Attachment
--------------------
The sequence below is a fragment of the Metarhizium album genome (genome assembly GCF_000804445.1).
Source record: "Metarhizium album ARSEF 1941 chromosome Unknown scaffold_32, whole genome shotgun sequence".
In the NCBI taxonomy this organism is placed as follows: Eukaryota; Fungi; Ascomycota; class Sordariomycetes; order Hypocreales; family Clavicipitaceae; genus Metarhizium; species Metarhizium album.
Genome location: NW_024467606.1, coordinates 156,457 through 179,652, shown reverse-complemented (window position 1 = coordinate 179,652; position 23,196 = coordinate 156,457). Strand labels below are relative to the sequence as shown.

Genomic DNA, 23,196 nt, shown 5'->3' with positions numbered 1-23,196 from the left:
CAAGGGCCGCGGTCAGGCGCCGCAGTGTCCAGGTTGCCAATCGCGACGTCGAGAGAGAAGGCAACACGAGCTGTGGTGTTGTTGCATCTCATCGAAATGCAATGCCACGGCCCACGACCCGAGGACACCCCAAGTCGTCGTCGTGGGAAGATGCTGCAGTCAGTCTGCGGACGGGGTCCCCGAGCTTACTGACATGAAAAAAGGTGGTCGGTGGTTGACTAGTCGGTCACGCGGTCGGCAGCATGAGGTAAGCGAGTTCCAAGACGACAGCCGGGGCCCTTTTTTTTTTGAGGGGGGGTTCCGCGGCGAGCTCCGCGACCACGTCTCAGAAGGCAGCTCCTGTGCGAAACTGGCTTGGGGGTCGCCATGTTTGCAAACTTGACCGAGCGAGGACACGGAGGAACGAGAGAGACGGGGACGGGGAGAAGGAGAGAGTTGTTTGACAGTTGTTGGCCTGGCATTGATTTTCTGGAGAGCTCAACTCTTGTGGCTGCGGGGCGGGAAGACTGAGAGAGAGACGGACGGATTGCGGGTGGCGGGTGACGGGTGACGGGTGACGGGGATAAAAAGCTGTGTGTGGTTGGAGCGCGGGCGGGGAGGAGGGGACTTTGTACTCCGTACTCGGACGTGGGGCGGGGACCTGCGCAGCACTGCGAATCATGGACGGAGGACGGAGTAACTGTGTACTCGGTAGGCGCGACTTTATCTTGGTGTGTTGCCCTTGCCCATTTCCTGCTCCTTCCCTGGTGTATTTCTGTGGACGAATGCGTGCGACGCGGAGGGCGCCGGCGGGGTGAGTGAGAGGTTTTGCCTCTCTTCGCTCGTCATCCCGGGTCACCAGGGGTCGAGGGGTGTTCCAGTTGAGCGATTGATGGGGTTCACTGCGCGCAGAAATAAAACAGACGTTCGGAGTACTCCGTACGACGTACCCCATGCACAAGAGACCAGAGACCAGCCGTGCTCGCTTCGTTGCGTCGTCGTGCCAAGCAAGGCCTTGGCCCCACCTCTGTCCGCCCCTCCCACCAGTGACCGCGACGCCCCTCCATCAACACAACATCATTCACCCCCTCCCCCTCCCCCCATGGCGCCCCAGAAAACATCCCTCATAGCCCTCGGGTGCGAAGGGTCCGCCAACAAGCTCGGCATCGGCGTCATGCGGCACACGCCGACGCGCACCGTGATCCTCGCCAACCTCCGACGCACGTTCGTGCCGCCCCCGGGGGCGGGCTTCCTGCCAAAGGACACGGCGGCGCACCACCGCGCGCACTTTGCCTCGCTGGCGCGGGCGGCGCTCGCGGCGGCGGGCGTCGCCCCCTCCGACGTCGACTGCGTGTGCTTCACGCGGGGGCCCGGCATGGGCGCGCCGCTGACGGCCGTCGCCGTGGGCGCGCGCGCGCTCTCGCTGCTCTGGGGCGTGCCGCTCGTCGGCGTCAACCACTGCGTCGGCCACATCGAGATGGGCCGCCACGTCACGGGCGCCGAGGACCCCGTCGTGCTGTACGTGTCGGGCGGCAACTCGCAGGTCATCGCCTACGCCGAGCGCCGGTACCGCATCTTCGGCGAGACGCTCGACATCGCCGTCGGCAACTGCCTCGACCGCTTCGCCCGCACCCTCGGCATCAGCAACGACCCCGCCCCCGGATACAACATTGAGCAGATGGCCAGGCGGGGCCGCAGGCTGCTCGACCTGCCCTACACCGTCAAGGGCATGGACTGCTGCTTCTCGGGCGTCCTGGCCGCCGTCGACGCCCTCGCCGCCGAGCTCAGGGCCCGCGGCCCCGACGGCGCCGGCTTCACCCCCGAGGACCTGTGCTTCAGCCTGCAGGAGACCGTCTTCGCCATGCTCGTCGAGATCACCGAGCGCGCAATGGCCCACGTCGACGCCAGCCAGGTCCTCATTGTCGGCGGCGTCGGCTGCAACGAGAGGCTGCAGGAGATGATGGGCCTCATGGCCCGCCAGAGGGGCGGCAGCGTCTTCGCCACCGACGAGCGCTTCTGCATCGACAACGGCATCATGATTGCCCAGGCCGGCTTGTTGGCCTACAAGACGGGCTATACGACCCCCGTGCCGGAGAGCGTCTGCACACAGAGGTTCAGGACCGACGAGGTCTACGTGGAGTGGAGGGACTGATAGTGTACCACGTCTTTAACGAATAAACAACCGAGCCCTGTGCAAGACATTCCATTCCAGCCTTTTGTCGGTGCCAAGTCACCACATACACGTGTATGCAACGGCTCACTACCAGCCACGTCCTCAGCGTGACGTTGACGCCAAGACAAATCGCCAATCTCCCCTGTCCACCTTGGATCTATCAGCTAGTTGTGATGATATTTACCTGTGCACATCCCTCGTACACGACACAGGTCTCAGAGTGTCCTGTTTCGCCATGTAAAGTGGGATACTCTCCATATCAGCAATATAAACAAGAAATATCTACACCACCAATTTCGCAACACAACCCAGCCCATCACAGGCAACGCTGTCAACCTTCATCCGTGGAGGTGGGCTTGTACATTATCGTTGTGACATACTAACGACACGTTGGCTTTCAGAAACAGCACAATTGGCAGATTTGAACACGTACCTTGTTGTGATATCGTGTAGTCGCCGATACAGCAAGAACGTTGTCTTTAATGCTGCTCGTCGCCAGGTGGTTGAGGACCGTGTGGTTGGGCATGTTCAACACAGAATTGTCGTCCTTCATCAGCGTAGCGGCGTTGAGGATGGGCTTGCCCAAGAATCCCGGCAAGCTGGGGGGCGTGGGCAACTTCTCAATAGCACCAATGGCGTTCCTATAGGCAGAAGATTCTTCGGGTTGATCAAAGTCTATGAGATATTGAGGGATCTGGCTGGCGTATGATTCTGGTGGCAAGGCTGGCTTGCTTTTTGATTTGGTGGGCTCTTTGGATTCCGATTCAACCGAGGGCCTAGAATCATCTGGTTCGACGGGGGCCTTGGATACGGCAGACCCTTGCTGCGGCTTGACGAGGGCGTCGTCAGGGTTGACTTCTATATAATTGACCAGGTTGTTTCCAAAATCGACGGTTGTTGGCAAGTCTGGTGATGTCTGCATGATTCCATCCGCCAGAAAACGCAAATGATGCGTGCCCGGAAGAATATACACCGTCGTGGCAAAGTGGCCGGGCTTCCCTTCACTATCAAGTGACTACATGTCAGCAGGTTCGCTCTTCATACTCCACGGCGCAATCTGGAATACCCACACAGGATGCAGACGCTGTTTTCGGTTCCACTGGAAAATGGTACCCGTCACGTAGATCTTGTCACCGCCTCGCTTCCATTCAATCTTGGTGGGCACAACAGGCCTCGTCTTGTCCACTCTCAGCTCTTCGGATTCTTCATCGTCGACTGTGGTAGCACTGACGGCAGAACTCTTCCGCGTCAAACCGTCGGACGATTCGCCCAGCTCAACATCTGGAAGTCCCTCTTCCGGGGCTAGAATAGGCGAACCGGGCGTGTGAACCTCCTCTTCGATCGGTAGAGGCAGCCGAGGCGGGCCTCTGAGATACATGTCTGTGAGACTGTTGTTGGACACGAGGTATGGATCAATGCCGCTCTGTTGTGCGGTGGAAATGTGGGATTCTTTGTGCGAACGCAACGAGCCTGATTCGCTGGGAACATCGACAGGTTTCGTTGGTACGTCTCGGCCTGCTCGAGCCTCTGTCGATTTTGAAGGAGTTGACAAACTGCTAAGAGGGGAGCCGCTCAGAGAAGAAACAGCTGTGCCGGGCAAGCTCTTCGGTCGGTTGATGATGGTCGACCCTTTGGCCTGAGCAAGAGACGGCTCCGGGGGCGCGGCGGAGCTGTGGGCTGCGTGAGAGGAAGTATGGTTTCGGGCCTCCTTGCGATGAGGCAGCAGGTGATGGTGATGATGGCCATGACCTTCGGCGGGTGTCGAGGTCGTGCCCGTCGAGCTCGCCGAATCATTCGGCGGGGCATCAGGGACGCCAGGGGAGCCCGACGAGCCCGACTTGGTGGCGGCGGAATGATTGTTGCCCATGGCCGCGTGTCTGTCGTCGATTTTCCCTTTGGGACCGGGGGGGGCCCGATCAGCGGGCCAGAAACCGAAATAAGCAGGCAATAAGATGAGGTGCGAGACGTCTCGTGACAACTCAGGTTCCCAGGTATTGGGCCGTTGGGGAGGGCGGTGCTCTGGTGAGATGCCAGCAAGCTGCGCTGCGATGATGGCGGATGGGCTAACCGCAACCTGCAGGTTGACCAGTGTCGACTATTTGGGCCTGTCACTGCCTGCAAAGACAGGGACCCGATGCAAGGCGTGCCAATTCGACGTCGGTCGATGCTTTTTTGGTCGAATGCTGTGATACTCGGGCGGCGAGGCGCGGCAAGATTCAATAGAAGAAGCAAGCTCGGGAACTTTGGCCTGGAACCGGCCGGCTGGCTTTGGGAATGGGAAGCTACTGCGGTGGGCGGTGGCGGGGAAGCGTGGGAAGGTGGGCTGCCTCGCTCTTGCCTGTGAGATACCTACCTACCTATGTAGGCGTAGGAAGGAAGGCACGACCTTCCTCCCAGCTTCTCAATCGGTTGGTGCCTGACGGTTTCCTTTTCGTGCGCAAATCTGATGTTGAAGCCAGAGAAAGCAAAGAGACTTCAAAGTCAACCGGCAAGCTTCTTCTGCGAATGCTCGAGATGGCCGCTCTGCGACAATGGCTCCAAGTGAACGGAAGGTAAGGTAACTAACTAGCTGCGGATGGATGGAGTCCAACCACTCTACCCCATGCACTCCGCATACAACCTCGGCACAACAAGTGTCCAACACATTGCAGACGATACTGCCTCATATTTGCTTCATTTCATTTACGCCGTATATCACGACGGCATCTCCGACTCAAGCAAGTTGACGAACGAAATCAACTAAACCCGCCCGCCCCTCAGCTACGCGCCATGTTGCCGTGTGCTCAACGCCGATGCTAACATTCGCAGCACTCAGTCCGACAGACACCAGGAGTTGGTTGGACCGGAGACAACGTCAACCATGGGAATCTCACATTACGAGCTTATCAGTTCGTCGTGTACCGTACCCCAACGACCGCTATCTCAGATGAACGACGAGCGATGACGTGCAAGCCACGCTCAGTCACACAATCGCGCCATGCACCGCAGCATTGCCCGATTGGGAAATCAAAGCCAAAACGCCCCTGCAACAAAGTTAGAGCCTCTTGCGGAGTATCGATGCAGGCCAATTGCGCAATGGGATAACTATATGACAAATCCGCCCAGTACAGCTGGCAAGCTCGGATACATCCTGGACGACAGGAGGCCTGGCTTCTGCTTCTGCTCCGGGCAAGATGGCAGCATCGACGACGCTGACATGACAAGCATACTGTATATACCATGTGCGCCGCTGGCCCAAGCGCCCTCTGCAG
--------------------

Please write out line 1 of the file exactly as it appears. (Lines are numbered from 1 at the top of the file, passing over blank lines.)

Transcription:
The sequence below is a fragment of the Metarhizium album genome (genome assembly GCF_000804445.1).